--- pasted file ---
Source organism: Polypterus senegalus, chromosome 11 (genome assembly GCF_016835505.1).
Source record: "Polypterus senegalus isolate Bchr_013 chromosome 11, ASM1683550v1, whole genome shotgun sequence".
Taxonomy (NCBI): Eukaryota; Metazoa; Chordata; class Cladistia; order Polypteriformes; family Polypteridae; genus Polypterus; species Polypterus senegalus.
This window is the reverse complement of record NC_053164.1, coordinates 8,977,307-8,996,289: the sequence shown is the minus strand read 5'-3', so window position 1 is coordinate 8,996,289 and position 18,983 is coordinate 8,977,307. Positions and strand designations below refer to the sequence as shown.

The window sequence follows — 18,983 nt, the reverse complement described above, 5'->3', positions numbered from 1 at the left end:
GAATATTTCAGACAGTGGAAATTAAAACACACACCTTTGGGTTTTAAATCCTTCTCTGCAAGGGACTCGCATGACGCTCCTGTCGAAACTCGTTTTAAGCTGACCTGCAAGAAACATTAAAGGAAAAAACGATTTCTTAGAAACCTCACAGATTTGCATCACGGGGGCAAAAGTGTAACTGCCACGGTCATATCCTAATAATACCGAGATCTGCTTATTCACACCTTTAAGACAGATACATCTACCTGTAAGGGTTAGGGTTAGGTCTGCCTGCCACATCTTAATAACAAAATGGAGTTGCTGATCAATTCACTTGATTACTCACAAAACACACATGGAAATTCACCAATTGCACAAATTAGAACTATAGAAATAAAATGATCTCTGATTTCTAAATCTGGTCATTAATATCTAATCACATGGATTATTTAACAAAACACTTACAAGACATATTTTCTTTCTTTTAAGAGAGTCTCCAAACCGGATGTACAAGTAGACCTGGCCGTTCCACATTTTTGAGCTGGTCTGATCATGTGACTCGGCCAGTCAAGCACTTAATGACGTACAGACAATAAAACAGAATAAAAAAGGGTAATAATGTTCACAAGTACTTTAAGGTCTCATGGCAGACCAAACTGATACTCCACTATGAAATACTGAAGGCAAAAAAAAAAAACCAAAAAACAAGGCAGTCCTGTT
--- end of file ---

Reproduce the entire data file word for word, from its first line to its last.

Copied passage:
Source organism: Polypterus senegalus, chromosome 11 (genome assembly GCF_016835505.1).
Source record: "Polypterus senegalus isolate Bchr_013 chromosome 11, ASM1683550v1, whole genome shotgun sequence".
Taxonomy (NCBI): Eukaryota; Metazoa; Chordata; class Cladistia; order Polypteriformes; family Polypteridae; genus Polypterus; species Polypterus senegalus.
This window is the reverse complement of record NC_053164.1, coordinates 8,977,307-8,996,289: the sequence shown is the minus strand read 5'-3', so window position 1 is coordinate 8,996,289 and position 18,983 is coordinate 8,977,307. Positions and strand designations below refer to the sequence as shown.

The window sequence follows — 18,983 nt, the reverse complement described above, 5'->3', positions numbered from 1 at the left end:
GAATATTTCAGACAGTGGAAATTAAAACACACACCTTTGGGTTTTAAATCCTTCTCTGCAAGGGACTCGCATGACGCTCCTGTCGAAACTCGTTTTAAGCTGACCTGCAAGAAACATTAAAGGAAAAAACGATTTCTTAGAAACCTCACAGATTTGCATCACGGGGGCAAAAGTGTAACTGCCACGGTCATATCCTAATAATACCGAGATCTGCTTATTCACACCTTTAAGACAGATACATCTACCTGTAAGGGTTAGGGTTAGGTCTGCCTGCCACATCTTAATAACAAAATGGAGTTGCTGATCAATTCACTTGATTACTCACAAAACACACATGGAAATTCACCAATTGCACAAATTAGAACTATAGAAATAAAATGATCTCTGATTTCTAAATCTGGTCATTAATATCTAATCACATGGATTATTTAACAAAACACTTACAAGACATATTTTCTTTCTTTTAAGAGAGTCTCCAAACCGGATGTACAAGTAGACCTGGCCGTTCCACATTTTTGAGCTGGTCTGATCATGTGACTCGGCCAGTCAAGCACTTAATGACGTACAGACAATAAAACAGAATAAAAAAGGGTAATAATGTTCACAAGTACTTTAAGGTCTCATGGCAGACCAAACTGATACTCCACTATGAAATACTGAAGGCAAAAAAAAAAAACCAAAAAACAAGGCAGTCCTGTT